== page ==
Speaker Anita Among has asked the government to kick off the implementation of the laws passed by Parliament aimed at protecting girls and women against gender-based violence.
Some of the laws that were passed by Parliament include the Prohibition of Female Genital Mutilation Act, 2010, the Domestic Violence Act, 2010 and the Prevention of Trafficking in Persons Act, 2009.
Anita Among made the remarks during the launch of the annual international campaign dubbed, “16 Days of Activism against Gender-Based Violence” (GBV) with an appeal to be at the forefront of creating awareness among the people they represent.
She noted that although Parliament has passed legislation aimed at eliminating “the virus”, implementation has remained poor due to budgetary constraints.
“Once we create this awareness, you are making accountability to yourself on what contribution you have made to the community in reducing the gender-based violence amongst women and girls,” she noted.
“The laws must be implemented to the latter and there should not be any discrimination. We also need to ensure that the laws on gender-based violence elimination must be budgeted for,” said Among.
Furthermore, the minister of Gender, Labour and Social Development, Betty Amongi, said there was a growing trend of violence among couples which the campaign hopes to address, adding that cases of defilement are on the increase which is persuaded by parents, guardians and relatives.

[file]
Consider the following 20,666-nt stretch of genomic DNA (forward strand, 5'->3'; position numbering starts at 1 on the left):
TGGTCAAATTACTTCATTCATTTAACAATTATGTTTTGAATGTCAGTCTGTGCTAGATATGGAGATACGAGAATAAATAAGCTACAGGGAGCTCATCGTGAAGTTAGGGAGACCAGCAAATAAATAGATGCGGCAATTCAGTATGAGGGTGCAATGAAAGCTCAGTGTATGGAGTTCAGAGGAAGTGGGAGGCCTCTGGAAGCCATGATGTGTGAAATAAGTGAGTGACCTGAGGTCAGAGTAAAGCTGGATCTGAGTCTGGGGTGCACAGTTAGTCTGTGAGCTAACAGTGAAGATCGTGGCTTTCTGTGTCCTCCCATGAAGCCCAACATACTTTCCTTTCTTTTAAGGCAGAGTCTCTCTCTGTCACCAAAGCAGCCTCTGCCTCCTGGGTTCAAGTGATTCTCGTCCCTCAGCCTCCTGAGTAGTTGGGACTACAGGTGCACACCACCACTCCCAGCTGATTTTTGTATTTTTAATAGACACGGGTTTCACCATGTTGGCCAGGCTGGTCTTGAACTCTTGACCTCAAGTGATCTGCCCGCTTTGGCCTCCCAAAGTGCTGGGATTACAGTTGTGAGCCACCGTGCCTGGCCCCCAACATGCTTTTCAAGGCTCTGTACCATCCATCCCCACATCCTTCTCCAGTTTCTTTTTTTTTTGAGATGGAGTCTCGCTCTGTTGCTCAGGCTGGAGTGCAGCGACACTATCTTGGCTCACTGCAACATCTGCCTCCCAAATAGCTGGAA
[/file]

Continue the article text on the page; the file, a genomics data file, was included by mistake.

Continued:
“We know fathers, brothers and other relatives who have defiled their daughters and sisters. We are seeing many in the media. We, therefore, want to start with homes. Violent homes can easily force a girl to run away from her violent home into early marriage,” she stated.
In the past months, videos and photos showing cases of gender-based violence have been circulating on social platforms media, especially Twitter where many young girls in villages are being forced into marriage. The cases are in the districts of Kyotera, and Nakaseke among others.
Another scenario is that of a renowned musician Douglas Sseguya popularly known as Weasel beat his wife terribly with evidence in pictures that circulated all over social media. These among others are examples of gender-based violence in Uganda today and such issues need to be addressed immediately.
The campaign which was launched is supported by the Ugandan Women Parliamentarians Association (UWOPA), UN Women, the United Nations Population Fund and the embassies of Netherlands and Sweden.